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Wadkin PK restoration

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deema

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Superb job as usual from the ‘Wallace factory’
 

Jake

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The area of the pattern is somewhat thin. So I am thinking this is due to rapid cooling. If it was a cold day and the first pour of the day along with the thin section, it may likely be due to rapid cooling.

In that time frame, Wadkin may also have been using a cupola coke furnace. So the first tap of the morning may have been cooler than normal.....

Love the knowledge, learn new things I didn't know I didn't know every day on here!

Edit: not to leave them out, also glued to every Wallace, Deema, Sideways, T French, etc thread.
 
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TheTiddles

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Rapid cooling causes lots of small crystals, slow cooling favours formation of larger crystals. If those are crystal boundaries, they are big, so slow cooling.

If I was looking down a microscope at it, I’d be sure what it is, just never seen that pattern at that size
 

Devmeister

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Rapid cooling causes lots of small crystals, slow cooling favours formation of larger crystals. If those are crystal boundaries, they are big, so slow cooling.

If I was looking down a microscope at it, I’d be sure what it is, just never seen that pattern at that size

What would cause slow cooling in a sand mold? How would this influence the part?
 

Sideways

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Very much enjoying this Wallace. Thanks for sharing it with us.
(y)
I use both acetone and isopropyl alcohol regularly as workshop solvents and have no problems buying either mail order from the many suppliers on ebay. In 5 litre plastic containers they are not too expensive.
70% IPA (no, not India Pale Ale) : 30% water I believe constitutes rubbing alcohol which is super versatile and cleans spectacles, safety visors, and all sorts.
 

Devmeister

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Very much enjoying this Wallace. Thanks for sharing it with us.
(y)
I use both acetone and isopropyl alcohol regularly as workshop solvents and have no problems buying either mail order from the many suppliers on ebay. In 5 litre plastic containers they are not too expensive.
70% IPA (no, not India Pale Ale) : 30% water I believe constitutes rubbing alcohol which is super versatile and cleans spectacles, safety visors, and all sorts.
Really!!!!!!
Our government has decided acetone is to dangerous. So it’s a struggle for us. But due to labeling and license issues we can buy it as auto finish reducer yin 5 gal cans.
 

TheTiddles

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What would cause slow cooling in a sand mold? How would this influence the part?
Sand! It’s a rubbish conductor and cooling a thick part quickly is hard… though fast and slow is all relative, what you also want is even cooling so all the part shrinks at the same rate and that’s as much to do with the material around the part as it is with the design of the part itself, the material that goes in it, the process before and after etc… Slow cooling gives more time for crystals to grow, so they’re larger. Small crystals makes for a tougher material as a crack has to deviate further around the grains or has to initiate a crack through more grains to propagate (depending if it cracks through the grains or around them)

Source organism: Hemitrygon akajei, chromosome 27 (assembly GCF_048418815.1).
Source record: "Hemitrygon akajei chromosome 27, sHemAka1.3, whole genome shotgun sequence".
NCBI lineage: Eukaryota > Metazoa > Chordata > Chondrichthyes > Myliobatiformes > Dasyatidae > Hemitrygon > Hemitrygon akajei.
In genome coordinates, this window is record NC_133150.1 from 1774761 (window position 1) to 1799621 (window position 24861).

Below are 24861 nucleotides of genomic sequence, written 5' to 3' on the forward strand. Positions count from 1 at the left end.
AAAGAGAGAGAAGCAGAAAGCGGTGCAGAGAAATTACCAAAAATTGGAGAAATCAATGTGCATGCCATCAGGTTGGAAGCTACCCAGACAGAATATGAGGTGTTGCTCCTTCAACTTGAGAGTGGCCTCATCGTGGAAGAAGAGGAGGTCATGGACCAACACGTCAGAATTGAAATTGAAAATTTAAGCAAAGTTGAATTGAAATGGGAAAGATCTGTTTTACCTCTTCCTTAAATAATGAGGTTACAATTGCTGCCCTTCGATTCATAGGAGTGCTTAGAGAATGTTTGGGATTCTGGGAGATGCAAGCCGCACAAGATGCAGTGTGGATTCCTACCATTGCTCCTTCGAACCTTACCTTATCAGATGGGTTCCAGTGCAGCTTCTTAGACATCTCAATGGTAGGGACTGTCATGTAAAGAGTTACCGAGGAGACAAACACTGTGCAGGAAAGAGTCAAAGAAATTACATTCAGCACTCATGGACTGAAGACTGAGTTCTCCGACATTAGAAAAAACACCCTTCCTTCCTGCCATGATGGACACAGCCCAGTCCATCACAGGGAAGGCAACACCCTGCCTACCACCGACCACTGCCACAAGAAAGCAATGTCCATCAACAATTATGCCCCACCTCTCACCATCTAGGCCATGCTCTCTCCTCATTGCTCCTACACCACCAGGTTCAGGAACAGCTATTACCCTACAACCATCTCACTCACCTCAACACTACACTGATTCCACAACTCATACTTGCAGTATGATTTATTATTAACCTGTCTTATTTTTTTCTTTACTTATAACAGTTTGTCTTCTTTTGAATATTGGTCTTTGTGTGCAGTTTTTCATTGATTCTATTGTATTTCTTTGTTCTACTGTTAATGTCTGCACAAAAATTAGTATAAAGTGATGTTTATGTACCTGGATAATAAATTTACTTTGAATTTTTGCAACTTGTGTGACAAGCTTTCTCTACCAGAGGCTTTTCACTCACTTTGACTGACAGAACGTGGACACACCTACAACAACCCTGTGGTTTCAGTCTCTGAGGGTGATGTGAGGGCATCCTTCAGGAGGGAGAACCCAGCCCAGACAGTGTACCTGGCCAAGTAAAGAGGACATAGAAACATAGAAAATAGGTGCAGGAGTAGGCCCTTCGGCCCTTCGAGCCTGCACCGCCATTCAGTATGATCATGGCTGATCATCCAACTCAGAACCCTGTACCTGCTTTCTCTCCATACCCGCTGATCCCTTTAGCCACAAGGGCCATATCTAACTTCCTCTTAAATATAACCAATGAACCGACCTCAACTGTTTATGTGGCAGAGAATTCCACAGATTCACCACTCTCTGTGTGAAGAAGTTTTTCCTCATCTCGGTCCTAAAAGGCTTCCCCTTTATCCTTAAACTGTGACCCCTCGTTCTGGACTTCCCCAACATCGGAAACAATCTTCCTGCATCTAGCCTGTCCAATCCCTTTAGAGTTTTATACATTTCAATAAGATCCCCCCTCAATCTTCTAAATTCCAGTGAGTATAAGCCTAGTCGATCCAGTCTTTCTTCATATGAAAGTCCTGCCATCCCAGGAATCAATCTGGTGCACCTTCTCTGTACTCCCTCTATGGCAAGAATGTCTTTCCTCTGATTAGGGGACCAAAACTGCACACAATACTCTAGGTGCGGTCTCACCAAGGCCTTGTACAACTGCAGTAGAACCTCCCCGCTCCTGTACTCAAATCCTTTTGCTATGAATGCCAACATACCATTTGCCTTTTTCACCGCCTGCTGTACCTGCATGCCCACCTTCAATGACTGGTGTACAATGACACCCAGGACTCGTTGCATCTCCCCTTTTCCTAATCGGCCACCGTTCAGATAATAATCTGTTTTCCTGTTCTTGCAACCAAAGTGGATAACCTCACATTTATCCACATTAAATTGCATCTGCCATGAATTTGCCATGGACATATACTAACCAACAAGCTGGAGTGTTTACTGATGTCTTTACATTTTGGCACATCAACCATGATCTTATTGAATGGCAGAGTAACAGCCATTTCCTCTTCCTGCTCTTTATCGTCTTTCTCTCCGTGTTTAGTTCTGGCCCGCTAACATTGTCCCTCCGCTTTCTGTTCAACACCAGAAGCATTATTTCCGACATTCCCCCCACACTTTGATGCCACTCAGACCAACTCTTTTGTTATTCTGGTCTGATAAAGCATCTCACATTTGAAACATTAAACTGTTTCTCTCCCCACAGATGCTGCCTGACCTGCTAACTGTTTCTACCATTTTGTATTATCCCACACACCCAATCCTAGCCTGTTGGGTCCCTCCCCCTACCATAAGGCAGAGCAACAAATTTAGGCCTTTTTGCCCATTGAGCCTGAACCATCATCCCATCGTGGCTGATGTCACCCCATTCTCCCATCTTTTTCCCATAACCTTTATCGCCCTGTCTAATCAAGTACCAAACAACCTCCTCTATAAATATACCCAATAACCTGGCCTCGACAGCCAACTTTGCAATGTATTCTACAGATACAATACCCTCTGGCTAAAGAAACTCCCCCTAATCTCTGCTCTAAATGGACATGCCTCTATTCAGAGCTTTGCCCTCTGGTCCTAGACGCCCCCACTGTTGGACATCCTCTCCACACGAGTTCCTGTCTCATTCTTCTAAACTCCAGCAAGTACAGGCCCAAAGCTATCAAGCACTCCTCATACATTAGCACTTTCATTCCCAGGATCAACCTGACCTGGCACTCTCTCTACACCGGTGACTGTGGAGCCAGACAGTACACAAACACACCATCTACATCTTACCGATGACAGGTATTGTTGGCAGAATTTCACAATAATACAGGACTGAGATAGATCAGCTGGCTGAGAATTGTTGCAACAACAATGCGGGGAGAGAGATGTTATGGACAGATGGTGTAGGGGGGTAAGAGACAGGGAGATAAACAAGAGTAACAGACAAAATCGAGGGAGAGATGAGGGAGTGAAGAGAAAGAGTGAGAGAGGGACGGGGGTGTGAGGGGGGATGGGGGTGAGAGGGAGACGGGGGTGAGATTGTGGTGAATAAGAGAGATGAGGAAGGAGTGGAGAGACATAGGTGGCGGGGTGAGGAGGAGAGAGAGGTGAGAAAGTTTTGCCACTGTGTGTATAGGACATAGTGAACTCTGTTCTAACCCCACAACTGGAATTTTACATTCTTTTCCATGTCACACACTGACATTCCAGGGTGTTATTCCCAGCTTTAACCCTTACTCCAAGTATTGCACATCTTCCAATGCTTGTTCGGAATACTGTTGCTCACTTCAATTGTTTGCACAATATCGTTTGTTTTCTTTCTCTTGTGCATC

Old castings are generally not very good and they had to use huge sections to get a usable part out, cutting off piles to get it flat and then there’s inclusions and bubbles in it as well as being chunky, it cooled slowly. Now the entire process can be modelled and optimised, the properties of the material finely adjusted in the molten state, it’s all very impressive.
 
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Devmeister

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I have seen the software for estimating cooling and it’s impressive but…..
I have been casting metal since 1976 and have made my share of patterns and yes, I use shrink rules. But often I have to replacement parts for vintage machine tools and steam engines. The castings on the coffin nose Stanley’s are some of the roughest castings I have come across.

I just finished the patterns for a replacement fence on an Oliver 287 shaper. While accurate there are issues. The main webbing is relatively thin compared to the lead screw bosses. I cored these not because it makes machining easier but rather gives me more control over non linear cooling. Clearly the gates need to be adjusted and the use of a riser to feed the casting will be needed.

pattern making was an art. And having been thru the naked details of my PK I have to say I am quite impressed at the pattern work done by Wadkin. Oliver was also quite impressive with theirs. Remember Wadkin was impressed at rolls Royce pattern makers and was primarily a supplier to the pattern industry.

Wallace had done many wadkins and I have three. I hope to begin my RU and LQ shortly. This feature is one we have not seen before. In my pours, I have not seen it either. I use old brake rotors for casting stock and use diesel fuel for heat.

The more I study design and machine work, the more impressed I am with the PK. Damm those blokes at green lane truly had their stuff together!

As curved as the body is, it’s cross section is bloody consistent and even. The casting defects are usually limited to minor sand pulls and sand falls.

So while your argument makes sense I have to question it. As someone who casts iron it’s something that greatly interests me. Of all the PKs we have worked on spanning three continents, why have we not seen this before?

oliver used semi steel and many US machine guys were hooked up with meehanite after the 1940s. The steam engine work for cars and smaller stationary engines all dated back from the late 1800 s forward to the 1920s.